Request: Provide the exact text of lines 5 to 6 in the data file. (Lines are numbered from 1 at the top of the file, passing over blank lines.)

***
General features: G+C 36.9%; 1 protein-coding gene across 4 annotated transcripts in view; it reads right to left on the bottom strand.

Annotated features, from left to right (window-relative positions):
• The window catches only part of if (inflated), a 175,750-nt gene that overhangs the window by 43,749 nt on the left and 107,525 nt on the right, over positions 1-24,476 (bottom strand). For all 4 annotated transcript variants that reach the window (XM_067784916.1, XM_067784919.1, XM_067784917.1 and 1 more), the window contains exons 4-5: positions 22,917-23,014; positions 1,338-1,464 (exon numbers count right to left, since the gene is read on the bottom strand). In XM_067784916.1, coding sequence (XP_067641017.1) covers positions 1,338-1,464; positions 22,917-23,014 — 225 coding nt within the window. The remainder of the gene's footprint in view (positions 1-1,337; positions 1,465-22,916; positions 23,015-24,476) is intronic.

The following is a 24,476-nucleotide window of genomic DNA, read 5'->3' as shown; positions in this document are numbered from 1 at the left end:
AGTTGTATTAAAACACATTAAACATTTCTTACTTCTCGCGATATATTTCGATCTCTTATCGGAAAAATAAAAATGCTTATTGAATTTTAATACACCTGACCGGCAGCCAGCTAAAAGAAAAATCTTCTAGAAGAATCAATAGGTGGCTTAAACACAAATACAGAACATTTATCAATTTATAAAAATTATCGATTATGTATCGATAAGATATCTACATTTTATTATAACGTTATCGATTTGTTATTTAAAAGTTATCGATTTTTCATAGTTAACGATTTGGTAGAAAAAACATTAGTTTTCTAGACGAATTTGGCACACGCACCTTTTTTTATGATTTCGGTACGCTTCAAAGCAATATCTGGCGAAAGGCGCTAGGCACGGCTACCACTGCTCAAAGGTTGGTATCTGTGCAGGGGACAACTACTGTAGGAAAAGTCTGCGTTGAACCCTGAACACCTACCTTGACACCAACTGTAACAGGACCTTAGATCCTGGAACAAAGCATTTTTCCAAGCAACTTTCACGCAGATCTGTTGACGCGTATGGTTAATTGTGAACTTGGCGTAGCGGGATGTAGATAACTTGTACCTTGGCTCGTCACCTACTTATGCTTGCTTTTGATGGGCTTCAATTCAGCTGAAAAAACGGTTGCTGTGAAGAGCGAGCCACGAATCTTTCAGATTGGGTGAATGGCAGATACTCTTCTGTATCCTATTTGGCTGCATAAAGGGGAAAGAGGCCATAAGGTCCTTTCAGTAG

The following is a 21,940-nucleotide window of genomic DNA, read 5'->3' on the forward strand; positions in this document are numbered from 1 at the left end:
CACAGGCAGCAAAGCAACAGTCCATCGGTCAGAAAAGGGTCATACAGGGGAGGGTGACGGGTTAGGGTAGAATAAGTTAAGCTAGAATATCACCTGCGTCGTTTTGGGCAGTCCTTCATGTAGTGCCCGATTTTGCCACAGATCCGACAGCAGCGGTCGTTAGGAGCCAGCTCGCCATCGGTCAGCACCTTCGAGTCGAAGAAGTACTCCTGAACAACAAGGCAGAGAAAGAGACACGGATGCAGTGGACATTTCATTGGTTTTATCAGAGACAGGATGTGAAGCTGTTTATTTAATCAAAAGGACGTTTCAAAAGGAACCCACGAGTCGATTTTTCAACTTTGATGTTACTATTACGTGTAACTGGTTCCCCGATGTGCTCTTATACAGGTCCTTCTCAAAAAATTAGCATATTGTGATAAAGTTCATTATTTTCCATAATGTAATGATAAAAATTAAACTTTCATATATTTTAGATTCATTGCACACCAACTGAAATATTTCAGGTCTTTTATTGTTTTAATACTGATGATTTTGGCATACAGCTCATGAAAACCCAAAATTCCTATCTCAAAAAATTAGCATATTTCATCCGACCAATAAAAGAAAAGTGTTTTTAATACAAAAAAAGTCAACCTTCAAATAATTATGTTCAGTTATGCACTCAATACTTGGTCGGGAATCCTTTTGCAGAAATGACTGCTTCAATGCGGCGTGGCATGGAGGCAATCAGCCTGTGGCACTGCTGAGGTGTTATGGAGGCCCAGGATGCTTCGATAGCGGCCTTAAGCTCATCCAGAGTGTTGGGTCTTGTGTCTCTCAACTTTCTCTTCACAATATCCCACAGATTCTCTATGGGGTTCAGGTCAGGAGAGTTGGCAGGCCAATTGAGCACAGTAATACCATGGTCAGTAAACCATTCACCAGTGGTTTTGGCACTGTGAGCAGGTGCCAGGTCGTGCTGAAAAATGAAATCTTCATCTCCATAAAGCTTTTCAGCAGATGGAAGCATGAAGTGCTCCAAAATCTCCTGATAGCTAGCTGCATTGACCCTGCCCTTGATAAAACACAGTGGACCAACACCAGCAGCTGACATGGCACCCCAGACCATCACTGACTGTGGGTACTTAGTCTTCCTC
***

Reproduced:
AGTTGTATTAAAACACATTAAACATTTCTTACTTCTCGCGATATATTTCGATCTCTTATCGGAAAAATAAAAATGCTTATTGAATTTTAATACACCTGACCGGCAGCCAGCTAAAAGAAAAATCTTCTAGAAGAATCAATAGGTGGCTTAAACACAAATACAGAACATTTATCAATTTATAAAAATTATCGATTATGTATCGATAAGATATCTACATTTTATTATAACGTTATCGATTTGTTATTTAAAAGTTATCGATTTTTCATAGTTAACGATTTGGTAGAAAAAACATTAGTTTTCTAGACGAATTTGGCACACGCACCTTTTTTTATGATTTCGGTACGCTTCAAAGCAATATCTGGCGAAAGGCGCTAGGCACGGCTACCACTGCTCAAAGGTTGGTATCTGTGCAGGGGACAACTACTGTAGGAAAAGTCTGCGTTGAACCCTGAACACCTACCTTGACACCAACTGTAACAGGACCTTAGATCCTGGAACAAAGCATTTTTCCAAGCAACTTTCACGCAGATCTGTTGACGCGTATGGTTAATTGTGAACTTGGCGTAGCGGGATGTAGATAACTTGTACCTTGGCTCGTCACCTACTTATGCTTGCTTTTGATGGGCTTCAATTCAGCTGAAAAAACGGTTGCTGTGAAGAGCGAGCCACGAATCTTTCAGATTGGGTGAATGGCAGATACTCTTCTGTATCCTATTTGGCTGCATAAAGGGGAAAGAGGCCATAAGGTCCTTTCAGTAG

The following is a 21,940-nucleotide window of genomic DNA, read 5'->3' on the forward strand; positions in this document are numbered from 1 at the left end: